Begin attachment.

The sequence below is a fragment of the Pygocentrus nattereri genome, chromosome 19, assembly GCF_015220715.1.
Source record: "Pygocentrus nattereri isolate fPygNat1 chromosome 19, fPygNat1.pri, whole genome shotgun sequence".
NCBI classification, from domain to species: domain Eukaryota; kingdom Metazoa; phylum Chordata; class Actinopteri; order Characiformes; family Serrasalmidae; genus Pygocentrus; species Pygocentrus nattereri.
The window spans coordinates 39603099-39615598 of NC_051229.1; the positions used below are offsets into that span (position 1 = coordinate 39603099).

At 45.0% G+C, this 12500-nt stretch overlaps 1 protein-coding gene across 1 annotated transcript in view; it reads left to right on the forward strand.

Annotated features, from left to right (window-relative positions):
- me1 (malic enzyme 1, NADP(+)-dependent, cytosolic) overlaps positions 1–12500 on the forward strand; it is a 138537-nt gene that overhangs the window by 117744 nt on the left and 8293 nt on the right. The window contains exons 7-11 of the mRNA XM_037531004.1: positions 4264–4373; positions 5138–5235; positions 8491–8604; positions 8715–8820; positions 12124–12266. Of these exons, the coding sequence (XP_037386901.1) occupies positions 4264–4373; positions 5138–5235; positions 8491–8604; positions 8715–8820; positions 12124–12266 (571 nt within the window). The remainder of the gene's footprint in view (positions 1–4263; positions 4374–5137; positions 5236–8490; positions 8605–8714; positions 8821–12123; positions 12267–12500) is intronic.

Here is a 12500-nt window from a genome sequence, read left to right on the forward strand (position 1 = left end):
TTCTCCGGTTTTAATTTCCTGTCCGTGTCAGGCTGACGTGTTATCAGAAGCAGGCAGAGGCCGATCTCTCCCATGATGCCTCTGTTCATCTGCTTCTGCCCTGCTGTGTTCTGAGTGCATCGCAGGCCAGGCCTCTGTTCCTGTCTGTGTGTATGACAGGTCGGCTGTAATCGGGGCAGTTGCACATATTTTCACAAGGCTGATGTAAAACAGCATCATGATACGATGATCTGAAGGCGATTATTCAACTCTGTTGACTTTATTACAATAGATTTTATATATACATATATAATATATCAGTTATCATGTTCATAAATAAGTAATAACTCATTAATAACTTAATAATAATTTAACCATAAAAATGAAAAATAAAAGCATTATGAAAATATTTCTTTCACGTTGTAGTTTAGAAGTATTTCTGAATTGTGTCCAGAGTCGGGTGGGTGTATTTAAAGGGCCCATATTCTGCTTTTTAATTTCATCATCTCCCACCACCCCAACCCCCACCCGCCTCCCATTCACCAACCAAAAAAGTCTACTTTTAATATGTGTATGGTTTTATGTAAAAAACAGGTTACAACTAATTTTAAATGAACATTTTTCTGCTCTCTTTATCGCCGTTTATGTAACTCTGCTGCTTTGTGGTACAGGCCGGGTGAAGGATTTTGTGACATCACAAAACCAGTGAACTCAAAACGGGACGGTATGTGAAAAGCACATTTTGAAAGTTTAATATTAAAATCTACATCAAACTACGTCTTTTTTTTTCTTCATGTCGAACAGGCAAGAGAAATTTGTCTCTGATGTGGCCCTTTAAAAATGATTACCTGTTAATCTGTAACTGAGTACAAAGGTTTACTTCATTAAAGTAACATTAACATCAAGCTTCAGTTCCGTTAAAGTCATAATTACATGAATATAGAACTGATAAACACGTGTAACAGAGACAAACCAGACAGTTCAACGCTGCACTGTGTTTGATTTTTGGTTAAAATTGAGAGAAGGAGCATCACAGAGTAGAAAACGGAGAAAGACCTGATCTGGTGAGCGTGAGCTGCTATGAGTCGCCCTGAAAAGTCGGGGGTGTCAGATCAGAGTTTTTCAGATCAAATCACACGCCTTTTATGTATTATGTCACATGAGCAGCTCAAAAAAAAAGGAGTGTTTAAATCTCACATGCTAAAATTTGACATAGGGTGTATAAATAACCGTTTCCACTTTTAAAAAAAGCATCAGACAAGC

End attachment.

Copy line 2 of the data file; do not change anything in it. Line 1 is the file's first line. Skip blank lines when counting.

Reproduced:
Source record: "Pygocentrus nattereri isolate fPygNat1 chromosome 19, fPygNat1.pri, whole genome shotgun sequence".